The outdoors can offer a window into better mental and physical wellbeing, and those benefits can be put to use in the educational setting. According to Psychology Today, there are numerous benefits to outdoors education, from cognitive and wellbeing benefits to observed enhanced rates of learning. The tranquility and intrigue of nature dovetails well with learning material, helping to bed in learning. One thing that Psychology Today noted, however, is the heightened safety risk at present in nature, and the fact that many students take greater risks in those environments, inspired by nature – as such, it’s crucial to first make the environment safe.
The outdoors does present physical safety risks, and those risks aren’t often as well controlled as indoors. Rough ground, plants, rocks and water can all create hazards. There’s also the matter of outdoor hazards, as the CDC highlights, including weather both warm or too cold. One way to tackle this is through a set staging area. Creating a central hub near an educational facility, or where land has been accessed for continuous learning, and then setting up the outdoor space in a safe way, such as through the use of artificial turf, creates a safe haven. This also creates a fallback, where educators can return students to a more stable environment.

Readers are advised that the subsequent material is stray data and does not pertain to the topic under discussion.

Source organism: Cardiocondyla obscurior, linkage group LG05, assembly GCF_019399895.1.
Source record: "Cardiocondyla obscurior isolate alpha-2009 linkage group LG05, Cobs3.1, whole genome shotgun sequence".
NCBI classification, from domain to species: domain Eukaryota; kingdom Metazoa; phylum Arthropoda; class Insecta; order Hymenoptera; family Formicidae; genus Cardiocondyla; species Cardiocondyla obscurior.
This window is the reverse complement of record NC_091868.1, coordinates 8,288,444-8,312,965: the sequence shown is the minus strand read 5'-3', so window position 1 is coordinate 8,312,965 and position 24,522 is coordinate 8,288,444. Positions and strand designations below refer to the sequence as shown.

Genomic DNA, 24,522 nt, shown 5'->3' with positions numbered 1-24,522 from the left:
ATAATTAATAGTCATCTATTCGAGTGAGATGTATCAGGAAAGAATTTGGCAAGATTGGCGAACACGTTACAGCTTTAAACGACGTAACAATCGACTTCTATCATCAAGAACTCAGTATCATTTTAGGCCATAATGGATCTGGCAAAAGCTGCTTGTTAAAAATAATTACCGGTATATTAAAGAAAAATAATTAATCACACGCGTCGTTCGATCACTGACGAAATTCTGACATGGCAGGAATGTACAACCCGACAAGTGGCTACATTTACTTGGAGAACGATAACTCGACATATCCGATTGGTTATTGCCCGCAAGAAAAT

Minimizing the hazards
The point of outdoor education is to get into the wild, however, and that’s where the fun and real learning can begin. There are always going to be risks posed by the rest of the public; one survey, conducted by the American Camp Association, highlights drivers as key among that. Bad drivers, or those engaging in offroad sports, can damage natural areas and harm educational opportunities. The key is in preparation – choose areas that are used mainly for walking groups, and check local reviews and guides to ensure it’s a safe route. You cannot totally account for outside factors, but taking every reasonable step is only fair for you and your students.
Enjoying it properly
With safety out of the way, it’s important that the outdoors space is used in a way that is constructive and leads to good educational outcomes. Take regular breaks in the space to help bed in learning – encourage students to consider what they’ve been taught while enjoying the fresh air, greenery, and wildlife around. Even just sitting quietly and listening to the natural sounds of a green area can help to create a sense of peace that’s conducive to high-quality and long lasting learning.
Nature provides the perfect backdrop to learning. It produces benefits that will last long in the memory for students, helping learning to be a permanent rather than transient process. With the world more high-paced and stressful than ever, this isn’t something to take for granted.